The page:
Q: That means the bE_Methode® is an approach to close the gap between customer needs and infrastructure operation, right?
A: That’s correct. The emphasis on the business services, the increasing importance of service strategy & design, the growing need for IT agility to leverage time-to-market and time-to-value can be seen as trend, which we address in providing a game changing solution based on the bE_Methode® and the corresponding software FNT ServicePlanet.

Q: What does that mean to the existing service management organization and the corresponding tools they are already using, like for example helpdesk systems, monitoring tools, ERP systems, and so on?
A: Introducing the bE_Methode® and FNT ServicePlanet means strengthened service design and service strategy processes. Consequently it has an influence on the organization as there need to be roles and responsibilities assigned to these processes. But there is no option. Cars are designed before sold and this is true for services as well. By establishing our solution the existing tools of the service management tool landscape can be used more efficiently and effectively in supporting the end-2end-process. What you have not defined properly in the beginning just gets more expensive in the end.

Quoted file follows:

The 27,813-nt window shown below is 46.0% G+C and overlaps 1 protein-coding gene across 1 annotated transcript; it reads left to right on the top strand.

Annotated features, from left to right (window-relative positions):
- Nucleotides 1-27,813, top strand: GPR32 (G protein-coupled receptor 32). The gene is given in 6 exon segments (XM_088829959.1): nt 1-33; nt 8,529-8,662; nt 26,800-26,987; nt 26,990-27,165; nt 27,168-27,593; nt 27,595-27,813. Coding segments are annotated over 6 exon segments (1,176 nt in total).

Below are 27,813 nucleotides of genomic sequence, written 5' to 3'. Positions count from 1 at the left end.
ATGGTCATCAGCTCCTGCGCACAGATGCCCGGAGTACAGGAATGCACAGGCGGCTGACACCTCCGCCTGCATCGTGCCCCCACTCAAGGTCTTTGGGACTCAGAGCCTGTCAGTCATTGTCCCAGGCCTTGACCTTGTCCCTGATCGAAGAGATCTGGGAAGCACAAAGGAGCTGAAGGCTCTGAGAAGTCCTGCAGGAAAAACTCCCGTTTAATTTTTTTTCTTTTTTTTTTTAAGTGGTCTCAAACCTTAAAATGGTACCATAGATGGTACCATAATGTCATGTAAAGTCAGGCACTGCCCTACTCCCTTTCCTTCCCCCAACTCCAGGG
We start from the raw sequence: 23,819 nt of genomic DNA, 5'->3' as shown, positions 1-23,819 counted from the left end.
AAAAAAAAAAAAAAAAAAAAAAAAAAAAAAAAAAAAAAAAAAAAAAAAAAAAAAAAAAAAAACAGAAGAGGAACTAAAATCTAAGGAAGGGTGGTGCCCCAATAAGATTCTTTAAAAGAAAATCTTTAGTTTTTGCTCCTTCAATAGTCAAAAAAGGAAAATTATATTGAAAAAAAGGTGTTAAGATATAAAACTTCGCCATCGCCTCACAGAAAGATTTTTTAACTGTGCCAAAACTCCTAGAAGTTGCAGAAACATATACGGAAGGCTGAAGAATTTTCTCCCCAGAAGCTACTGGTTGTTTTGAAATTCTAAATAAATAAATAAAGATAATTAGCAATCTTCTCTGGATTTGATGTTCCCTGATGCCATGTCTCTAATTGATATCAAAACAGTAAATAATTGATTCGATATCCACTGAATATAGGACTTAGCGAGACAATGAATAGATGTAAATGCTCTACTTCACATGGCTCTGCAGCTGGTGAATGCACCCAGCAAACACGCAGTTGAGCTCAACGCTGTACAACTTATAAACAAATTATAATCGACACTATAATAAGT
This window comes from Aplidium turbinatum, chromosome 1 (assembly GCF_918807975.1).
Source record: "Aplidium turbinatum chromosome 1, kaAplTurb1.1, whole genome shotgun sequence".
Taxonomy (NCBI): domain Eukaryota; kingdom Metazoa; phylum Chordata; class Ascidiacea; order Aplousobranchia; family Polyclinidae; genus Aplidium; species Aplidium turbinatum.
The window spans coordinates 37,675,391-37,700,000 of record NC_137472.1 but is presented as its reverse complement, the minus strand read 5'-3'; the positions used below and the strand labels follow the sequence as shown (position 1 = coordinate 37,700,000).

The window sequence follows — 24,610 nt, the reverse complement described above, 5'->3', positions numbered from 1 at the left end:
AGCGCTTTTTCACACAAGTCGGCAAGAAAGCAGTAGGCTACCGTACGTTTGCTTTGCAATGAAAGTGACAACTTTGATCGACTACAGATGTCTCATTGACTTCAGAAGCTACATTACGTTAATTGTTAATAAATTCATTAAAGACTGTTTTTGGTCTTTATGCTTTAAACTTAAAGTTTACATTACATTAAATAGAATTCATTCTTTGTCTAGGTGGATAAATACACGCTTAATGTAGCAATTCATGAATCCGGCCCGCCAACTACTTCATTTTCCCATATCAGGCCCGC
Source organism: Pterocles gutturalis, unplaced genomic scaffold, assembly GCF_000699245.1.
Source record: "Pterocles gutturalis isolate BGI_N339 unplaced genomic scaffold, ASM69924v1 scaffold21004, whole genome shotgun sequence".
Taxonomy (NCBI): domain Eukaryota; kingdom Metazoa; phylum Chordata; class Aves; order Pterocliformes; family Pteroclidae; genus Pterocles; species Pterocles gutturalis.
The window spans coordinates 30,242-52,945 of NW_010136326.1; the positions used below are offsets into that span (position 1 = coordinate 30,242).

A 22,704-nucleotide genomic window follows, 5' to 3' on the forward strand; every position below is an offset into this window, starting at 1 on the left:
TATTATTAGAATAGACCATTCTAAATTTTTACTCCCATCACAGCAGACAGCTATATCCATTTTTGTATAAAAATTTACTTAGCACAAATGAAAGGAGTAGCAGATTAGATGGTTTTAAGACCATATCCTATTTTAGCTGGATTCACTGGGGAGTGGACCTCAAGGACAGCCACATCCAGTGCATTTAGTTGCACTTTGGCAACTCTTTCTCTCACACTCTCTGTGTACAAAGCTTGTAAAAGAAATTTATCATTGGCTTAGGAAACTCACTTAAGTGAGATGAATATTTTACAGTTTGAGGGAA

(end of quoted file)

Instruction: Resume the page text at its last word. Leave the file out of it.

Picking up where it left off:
Q: Overall this sounds like a very promising approach, however the question automatically arises: How to start? What would be your recommendation?
A: Strengthen and emphasis on service design and strategy. It’s OK to have service operation in good shape, but the only chance to close the gap between customer needs and infrastructure operation is to start defining your product and service portfolio from the very beginning. Thereby it is crucial to decompose products and services into reusable and standardized parts to leverage industrial production in IT.

FNT - when transparency matters logoFor more information visit:
www.fntsoftware.com